Your body has the ability to naturally store iron, however, too much iron in the body may be linked to heart disease, cancer, diabetes and other diseases.
In a recent study of elderly Americans, 13 percent of participants had high serum ferritin (SF), or iron stores, which were defined as SF levels of over 300 µg/L in men and over 200 µg/L in women. Dietary factors, including consuming iron-containing supplements, were significant risk factors.
Fruit or fruit juice and red meat were also associated with a risk of high iron stores. Participants who consumed three or more servings of fruit/fruit juice a day had a much higher risk of high iron stores than those who consumed two servings a day. Moreover, those who consumed more than four servings of red meat a weak had three times the risk of high iron stores than participants who ate four servings a week. Eating light meat, such as poultry, and seafood did not affect the risk.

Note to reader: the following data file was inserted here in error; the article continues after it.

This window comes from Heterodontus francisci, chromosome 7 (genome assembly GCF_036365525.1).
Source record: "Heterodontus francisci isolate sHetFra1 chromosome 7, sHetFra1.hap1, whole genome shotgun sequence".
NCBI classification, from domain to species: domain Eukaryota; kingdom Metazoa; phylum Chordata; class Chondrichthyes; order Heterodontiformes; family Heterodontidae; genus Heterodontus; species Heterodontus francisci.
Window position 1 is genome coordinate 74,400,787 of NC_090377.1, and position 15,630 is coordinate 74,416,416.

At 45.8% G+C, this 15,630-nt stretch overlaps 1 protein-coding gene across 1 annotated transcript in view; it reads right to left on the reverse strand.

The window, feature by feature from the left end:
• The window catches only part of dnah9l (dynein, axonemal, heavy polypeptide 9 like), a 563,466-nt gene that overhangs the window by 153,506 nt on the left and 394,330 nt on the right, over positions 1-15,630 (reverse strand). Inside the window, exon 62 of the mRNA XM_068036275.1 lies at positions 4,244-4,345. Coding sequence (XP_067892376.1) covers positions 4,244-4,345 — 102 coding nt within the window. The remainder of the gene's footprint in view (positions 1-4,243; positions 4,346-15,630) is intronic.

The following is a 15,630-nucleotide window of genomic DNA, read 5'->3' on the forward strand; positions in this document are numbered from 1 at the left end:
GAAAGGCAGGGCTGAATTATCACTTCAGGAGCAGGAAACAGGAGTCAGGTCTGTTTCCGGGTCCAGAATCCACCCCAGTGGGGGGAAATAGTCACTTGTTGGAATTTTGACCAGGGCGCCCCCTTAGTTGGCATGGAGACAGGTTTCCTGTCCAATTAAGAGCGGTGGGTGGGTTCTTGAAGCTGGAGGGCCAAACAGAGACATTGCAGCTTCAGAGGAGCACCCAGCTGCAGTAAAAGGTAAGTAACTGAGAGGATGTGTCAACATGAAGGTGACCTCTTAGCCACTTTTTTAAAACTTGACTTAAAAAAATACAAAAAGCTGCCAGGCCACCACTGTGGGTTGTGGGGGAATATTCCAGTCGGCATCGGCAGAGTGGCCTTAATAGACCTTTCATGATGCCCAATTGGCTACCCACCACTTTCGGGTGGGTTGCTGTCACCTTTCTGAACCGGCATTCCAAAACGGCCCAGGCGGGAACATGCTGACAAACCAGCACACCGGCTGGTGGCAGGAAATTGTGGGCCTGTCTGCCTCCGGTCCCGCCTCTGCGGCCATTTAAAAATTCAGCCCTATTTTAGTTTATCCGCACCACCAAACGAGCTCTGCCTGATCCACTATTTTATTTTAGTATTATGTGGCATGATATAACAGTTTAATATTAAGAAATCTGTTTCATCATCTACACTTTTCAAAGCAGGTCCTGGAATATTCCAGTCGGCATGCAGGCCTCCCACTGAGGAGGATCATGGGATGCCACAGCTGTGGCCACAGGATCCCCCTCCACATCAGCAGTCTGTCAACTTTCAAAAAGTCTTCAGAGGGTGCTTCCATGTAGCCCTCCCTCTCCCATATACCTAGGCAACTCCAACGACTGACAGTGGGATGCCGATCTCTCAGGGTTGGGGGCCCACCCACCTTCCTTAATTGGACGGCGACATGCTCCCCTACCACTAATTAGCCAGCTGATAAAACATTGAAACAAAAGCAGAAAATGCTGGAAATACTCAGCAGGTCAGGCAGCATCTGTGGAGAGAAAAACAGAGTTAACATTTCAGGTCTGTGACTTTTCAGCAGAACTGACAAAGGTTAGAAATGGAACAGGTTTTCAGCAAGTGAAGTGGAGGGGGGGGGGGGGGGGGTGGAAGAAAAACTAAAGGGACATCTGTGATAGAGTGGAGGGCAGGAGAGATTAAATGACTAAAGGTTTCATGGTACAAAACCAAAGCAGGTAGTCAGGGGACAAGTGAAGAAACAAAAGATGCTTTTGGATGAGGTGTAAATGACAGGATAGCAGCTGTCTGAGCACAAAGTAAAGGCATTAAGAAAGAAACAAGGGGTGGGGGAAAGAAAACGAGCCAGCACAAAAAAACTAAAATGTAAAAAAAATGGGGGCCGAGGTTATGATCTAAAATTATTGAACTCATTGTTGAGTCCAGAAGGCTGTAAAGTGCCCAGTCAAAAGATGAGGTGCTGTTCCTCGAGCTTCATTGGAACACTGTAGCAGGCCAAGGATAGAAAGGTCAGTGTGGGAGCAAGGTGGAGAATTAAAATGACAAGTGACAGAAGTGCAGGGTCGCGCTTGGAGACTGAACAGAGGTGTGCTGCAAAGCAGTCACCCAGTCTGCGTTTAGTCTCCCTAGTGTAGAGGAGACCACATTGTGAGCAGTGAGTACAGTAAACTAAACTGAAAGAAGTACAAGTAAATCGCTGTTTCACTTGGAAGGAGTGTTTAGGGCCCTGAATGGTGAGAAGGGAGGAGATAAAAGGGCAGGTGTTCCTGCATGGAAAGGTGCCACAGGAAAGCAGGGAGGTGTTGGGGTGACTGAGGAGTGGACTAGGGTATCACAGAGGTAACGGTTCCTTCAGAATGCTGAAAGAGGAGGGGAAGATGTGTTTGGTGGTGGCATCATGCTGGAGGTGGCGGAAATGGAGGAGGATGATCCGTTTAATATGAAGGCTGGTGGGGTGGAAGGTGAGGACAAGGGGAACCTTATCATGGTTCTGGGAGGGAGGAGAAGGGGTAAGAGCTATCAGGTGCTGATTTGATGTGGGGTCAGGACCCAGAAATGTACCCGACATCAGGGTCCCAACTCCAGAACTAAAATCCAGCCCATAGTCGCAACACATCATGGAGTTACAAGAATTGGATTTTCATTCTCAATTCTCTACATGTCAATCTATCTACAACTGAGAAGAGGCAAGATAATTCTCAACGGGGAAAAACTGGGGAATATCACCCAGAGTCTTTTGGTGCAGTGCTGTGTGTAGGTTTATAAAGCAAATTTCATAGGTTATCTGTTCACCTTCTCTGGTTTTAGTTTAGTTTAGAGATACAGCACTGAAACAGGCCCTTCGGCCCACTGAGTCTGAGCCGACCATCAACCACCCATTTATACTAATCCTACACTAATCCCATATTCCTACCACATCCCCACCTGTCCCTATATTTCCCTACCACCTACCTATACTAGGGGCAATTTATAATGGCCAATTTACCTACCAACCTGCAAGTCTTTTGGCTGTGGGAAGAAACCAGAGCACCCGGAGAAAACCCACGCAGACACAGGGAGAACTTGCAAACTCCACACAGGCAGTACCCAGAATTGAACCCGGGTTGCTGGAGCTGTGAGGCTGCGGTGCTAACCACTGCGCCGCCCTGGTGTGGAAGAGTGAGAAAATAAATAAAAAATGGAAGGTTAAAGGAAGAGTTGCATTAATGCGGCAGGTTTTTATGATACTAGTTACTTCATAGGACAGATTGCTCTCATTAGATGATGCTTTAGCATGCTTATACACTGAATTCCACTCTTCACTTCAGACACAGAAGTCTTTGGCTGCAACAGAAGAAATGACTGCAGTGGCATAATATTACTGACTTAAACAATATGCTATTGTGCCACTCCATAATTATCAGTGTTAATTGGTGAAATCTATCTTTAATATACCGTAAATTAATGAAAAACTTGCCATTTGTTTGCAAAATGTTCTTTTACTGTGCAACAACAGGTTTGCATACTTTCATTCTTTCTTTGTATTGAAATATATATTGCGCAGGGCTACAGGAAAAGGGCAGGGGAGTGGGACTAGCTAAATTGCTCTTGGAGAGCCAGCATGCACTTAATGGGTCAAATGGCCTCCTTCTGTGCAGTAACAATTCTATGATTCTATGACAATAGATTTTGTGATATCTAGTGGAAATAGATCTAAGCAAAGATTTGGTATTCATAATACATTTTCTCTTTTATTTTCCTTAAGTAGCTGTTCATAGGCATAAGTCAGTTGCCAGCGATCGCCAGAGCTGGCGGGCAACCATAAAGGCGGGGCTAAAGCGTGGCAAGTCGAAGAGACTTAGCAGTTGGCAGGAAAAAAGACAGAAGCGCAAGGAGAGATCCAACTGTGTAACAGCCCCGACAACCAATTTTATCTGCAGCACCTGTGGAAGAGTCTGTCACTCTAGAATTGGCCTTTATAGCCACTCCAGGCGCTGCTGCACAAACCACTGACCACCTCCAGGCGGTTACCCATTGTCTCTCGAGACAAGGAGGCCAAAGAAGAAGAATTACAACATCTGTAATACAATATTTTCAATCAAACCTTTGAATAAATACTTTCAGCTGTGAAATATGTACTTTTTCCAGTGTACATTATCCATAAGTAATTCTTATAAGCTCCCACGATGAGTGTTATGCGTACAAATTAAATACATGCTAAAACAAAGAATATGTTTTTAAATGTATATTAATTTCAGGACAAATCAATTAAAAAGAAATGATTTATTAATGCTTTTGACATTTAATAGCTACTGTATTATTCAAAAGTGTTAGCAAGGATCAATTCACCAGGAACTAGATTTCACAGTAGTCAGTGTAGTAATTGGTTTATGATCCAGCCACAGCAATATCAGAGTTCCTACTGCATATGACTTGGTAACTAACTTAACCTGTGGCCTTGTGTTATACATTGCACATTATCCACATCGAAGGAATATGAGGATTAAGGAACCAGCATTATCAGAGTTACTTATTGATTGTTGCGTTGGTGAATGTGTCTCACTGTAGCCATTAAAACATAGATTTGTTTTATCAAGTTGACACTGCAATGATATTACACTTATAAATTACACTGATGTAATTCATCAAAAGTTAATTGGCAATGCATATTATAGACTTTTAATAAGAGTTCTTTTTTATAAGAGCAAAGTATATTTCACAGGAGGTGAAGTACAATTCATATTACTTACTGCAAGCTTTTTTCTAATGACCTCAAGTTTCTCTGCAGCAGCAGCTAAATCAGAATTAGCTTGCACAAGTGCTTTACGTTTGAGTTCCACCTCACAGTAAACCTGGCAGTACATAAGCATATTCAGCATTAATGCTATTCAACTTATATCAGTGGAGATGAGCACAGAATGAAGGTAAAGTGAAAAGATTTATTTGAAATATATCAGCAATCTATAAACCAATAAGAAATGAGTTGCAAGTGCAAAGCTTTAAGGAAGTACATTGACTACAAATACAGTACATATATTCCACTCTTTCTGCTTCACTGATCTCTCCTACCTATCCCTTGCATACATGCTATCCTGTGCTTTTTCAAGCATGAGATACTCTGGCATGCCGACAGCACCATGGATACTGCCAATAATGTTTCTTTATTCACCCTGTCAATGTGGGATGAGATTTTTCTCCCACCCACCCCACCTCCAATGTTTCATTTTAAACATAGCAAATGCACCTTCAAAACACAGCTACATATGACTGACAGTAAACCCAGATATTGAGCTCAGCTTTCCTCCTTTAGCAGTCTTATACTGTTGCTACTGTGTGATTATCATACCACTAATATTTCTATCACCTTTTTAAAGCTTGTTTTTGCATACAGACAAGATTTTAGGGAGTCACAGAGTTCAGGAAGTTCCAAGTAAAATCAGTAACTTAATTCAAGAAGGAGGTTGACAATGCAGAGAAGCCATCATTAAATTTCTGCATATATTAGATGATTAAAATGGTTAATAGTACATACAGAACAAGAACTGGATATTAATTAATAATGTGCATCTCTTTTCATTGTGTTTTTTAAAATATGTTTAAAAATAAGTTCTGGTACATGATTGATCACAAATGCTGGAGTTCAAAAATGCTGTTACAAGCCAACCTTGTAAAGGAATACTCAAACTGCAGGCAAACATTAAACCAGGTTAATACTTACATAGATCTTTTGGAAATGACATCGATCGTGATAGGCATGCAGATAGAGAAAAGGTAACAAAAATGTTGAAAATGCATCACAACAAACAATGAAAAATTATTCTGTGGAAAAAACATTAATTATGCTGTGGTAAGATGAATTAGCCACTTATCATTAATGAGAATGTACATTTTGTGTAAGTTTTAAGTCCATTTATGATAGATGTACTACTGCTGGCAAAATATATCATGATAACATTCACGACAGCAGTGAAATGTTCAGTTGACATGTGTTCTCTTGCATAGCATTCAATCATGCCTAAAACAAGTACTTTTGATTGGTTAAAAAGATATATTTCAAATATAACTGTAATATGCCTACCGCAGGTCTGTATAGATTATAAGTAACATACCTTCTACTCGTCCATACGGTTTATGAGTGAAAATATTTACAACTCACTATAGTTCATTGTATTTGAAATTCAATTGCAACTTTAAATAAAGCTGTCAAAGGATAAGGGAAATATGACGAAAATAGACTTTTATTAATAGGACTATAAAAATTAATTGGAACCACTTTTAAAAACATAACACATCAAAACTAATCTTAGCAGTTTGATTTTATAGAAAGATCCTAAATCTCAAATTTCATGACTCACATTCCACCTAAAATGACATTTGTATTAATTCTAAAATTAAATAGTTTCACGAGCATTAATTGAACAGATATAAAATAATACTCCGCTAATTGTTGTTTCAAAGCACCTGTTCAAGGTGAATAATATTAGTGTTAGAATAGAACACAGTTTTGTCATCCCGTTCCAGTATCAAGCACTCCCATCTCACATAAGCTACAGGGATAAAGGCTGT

An increased risk of high iron stores was also found among participants who chronically took high amounts of iron supplements (30 mg a day) intended for short-term clinical treatment. However, an increased risk was also found among those who consumed between 12 and 30 mg of iron a day, an amount commonly found in multivitamins. Researchers note that these findings suggest the use of supplemental iron, when not prescribed, by Americans who consume a Western-type diet (typically high in red meat) is unnecessary.
Conversely, the consumption of whole grains was found to decrease the risk of high iron stores. Those who consumed more than seven servings of whole grains per week had a 77 percent lower risk of high iron stores than those who did not eat whole grains. The association may be due to the inhibitory effect of fiber on the absorption of nonheme iron, researchers say.
American Journal Clinical Nutrition December 2002 76:1375-1384